Homeowners: Should You Move or Improve?

As homeowners, we each make our own personal mark on our homes. For some, this can simply mean moving in while for quite a few others, it involves more significant changes and upgrades. But there can come a time when we find there are things we once loved about our home that now don’t seem to fit our lifestyle. It is at this point where we find ourselves contemplating the dilemma of whether to move or improve.

Making that decision involves both monetary and emotional considerations. The financial aspect, though important, should be secondary because it can often impede your thinking about what you and your family really want and need in a home.

These days, many homeowners have come to the realization that it is best to ‘move with a purpose’, such as relocation for a job or to reduce a lengthy commute. But if the ‘should I stay or should I go’ conundrum involves style or size issues with your current residence, it could be worthwhile to invest in upgrading or remodeling your existing house to make it fit your needs.

Below are a key questions to consider whether remodeling or making a move is best for you.

  1. Do you like your neighborhood?

The answer to this question can hold the key to your decision. Take your house out of the equation for a second and consider: Do you like your neighborhood? Do you and your family have a lot of friends in the area? It is located close to things that matter to you, such as shopping, entertainment, services and good schools? If the neighborhood where you live is a great fit for you, it very well might make more sense to upgrade your current home that to move elsewhere as all of these things are difficult to replace. On the other hand, if the area where you live doesn’t appeal to you, then making a move to a borough better suited for your family might be the best option.

  1. What would it take to make your current home fit your needs?

What would you need to do to your current home to make it work for you and your family? It is something as simple as doing some minor upgrades or does it entail adding on a considerable amount of space? Maybe it means remodeling your kitchen, adding an extra bedroom or bathroom. Often, we jump to the conclusion that we need to move up but it is possible to create the ideal home from your current house with the right skills and creativity. If you are a DIYer, there are many projects you can take on yourself but there is also a diverse level of talent in the Silicon Valley that can take on projects large and small.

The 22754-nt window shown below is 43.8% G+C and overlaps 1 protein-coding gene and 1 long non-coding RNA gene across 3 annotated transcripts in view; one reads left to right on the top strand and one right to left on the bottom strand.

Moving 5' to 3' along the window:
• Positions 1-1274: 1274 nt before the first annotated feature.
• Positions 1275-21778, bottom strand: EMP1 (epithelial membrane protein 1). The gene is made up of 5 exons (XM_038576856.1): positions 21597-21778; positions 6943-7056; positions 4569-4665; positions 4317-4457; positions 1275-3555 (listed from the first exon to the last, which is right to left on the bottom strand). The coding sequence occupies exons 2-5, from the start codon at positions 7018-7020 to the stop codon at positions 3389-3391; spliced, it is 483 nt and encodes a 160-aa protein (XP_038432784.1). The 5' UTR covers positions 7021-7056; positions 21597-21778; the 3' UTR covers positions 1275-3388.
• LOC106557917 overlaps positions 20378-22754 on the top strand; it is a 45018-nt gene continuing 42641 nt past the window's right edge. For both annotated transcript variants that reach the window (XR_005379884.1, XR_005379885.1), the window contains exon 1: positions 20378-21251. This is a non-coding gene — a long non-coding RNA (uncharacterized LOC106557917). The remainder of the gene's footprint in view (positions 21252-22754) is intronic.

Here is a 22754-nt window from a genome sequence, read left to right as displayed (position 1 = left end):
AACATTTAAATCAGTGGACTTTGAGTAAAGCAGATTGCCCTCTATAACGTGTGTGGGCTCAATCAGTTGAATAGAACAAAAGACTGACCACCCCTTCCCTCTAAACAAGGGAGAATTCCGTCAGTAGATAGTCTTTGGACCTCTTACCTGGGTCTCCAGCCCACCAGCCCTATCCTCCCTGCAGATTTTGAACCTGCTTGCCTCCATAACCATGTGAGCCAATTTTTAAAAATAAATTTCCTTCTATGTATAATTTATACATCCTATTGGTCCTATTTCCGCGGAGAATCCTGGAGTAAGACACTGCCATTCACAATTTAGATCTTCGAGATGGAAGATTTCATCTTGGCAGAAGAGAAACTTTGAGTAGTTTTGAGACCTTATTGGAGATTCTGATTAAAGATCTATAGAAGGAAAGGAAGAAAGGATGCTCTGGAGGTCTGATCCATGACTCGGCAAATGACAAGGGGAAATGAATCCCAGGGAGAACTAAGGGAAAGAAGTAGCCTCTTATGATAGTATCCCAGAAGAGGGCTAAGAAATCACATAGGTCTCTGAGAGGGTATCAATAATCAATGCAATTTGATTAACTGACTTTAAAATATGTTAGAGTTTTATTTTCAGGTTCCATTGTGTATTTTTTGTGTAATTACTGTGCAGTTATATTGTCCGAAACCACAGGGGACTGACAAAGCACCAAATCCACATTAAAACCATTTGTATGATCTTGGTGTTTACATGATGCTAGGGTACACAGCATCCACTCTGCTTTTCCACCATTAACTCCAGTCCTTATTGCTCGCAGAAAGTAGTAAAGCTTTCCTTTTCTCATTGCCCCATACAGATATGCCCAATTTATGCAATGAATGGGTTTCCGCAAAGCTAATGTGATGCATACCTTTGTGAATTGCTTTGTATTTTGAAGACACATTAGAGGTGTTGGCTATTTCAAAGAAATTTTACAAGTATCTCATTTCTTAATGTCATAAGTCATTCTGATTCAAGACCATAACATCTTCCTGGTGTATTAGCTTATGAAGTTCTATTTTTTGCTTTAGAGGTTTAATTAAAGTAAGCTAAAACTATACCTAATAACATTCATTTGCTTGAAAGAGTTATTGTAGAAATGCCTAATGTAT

1. How much space do you need?

Adding square footage to your home can be a fantastic and financially savvy investment. If you currently live in a 1,000 square foot bungalow but know that you’ll need double the space in the near future, adding on is still something to consider. You will have to consider the city/county in which you reside and their restrictions regarding adding square footage based on floor area ratio allowances. We recommend consulting with an architect for guidance; you may just be astounded at the possibilities your home has to offer.

  1. How is the resale market in your area?

Is your neighborhood and city attractive to potential homeowners? If you sold your current home, would you be able to afford to ‘buy up’ and get the home you want? Interest rates are still low, but then again, so is inventory, making it more difficult to find the perfect home, especially if you’re on a budget and are up against a multiple offer situation. A realtor can help you determine the market value for your home while a lender can assist you in determining what you can qualify for in a mortgage.

  1. What is the bottom line of moving VS improving?

There will be costs associated with both options and it is wise to get some real numbers to compare. Consult with an architect and/or general contractor for an idea of the costs involved in improving your home. Meeting with a realtor and mortgage lender to get specifics about your home’s market value, what loan you can qualify for as well as to understand the potential new mortgage payments and property tax liability. Also, there may be repairs and upgrades to the new home as well as your existing to ready it for sale. Once you have all the numbers, this can help shed some light on which route is best.

Still unsure if you should stay or go? Stay tuned for our in-depth series that will offer insights on various remodeling projects and their return on investment.